For clarification, 01543164876 here represents a unique ID for the resource representing your search. Those 2 requests basically mean: create a new search object with these criteria, then retrieve the results associated with the created search object.

This ID can be a unique ID generated for each new request. This would mean that your server will leak "search" objects and you will have to clean them regularly with a caching strategy.

Or it can be a hash of all the search criteria actually representing the search asked by the user. This allows you to reuse IDs since recreating a search will return an existing ID that may (or may not) be already cached.

  • How does this address the OP requirement about bookmarking the query?
    – Rhubarb
    Commented Nov 6, 2014 at 9:44
  • 2
    @Rhubarb it does address it clearly by creating a resource for a given search.
    – maulik13
    Commented Nov 11, 2014 at 10:21
  • 3
    This will slow down the results. Perform a post and then perform a GET. it will add atleast 300ms more to fetch the search.
    – jaxxbo
    Commented Mar 22, 2015 at 13:51
  • 1
    Link to source is dead
    – Emobe
    Commented Mar 28, 2017 at 20:08
  • I am confused, what does the server do in between the POST and the GET? does it cache the search data on the server and just wait for the GET request to come in? It would have to use some unique id to do that, so you could retrieve the cache. Your answer is nice, but surely not complete. And using a cache would make things less stateless. Commented Jul 31, 2017 at 17:54

Based on your description, IMHO you should use a POST. POST is for putting data on the server and, in some cases, obtain an answer. In your case, you do a search (send a query to the server) and get the result of that search (retrieve the query result).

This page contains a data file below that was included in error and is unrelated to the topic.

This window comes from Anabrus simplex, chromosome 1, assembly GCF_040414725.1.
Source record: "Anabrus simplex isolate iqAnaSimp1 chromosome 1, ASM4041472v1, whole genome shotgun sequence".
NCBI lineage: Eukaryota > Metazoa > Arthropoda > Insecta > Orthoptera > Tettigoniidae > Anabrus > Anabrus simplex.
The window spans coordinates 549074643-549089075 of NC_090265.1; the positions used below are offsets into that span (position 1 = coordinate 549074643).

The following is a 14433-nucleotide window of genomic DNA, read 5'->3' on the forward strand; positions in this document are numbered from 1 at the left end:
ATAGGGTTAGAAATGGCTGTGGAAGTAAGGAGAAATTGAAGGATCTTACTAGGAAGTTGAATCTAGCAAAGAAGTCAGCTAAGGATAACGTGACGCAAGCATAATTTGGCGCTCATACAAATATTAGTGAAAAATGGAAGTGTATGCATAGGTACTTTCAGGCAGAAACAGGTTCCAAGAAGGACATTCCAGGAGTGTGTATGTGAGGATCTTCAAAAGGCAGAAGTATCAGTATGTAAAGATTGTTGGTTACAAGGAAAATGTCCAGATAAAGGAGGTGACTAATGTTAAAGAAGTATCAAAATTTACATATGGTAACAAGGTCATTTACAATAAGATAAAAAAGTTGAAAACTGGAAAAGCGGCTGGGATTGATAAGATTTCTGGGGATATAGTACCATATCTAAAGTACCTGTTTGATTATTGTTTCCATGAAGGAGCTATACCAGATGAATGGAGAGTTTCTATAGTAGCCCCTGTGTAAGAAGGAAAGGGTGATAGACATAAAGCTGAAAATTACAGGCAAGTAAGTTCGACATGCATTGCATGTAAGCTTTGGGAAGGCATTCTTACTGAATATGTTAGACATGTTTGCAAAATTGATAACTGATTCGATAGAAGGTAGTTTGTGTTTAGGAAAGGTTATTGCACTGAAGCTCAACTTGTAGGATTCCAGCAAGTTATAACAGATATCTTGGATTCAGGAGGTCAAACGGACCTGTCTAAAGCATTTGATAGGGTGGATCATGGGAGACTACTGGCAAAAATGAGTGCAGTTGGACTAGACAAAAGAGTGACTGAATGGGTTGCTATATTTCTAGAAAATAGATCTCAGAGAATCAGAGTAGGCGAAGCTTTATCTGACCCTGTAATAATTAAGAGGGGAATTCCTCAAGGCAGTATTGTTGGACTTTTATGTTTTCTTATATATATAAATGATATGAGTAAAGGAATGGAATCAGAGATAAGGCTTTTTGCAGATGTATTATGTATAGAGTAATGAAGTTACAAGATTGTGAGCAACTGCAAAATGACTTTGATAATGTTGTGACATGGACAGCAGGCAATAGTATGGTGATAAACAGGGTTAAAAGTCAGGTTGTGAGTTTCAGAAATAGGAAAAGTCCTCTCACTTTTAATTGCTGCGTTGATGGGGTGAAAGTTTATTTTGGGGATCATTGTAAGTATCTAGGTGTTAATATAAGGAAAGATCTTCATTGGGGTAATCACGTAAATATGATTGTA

The definition of GET says that it must be used to retrieve an already existing resource. By definition, POST is to create a new resource. This is exactly what you are doing: creating a resource on the server and retrieving it! Even if you don't store the search result, you created an object on the server and retrieved it. As PeterMmm previsouly said, you could do this with a POST (create and store the query result) and then use a GET to retrive the query, but it's more pratical do only a POST and retrieve the result.

Hope this helps! :)

  • 2
    You are right, I can see it as a POST because the search is a volatile newly computed resource. But I still have problems seeing the boundary between POST and GET. If I want to search all science-fiction books in a library, I will get a collection of existing resources, so I am tempted to use a GET, but you propose to see it as a POST because the search is a new resource itself. So the query string in GET should be used only to change data representation, but not to filter data. Am I right?
    – cbliard
    Commented Nov 17, 2010 at 11:36
  • 10
    POST should not be use for searches, GET is what should be used, this way you can share, and cache, the resulting URL and the results, and you take better advantage of the RESTful architecture of the internet
    – Luxspes
    Commented Oct 26, 2012 at 4:50
  • 47
    This answer sounds more like trying to play with words. By that logic, we can make everything as POST requests and still be RESTful. Commented Jul 30, 2014 at 3:10
  • 11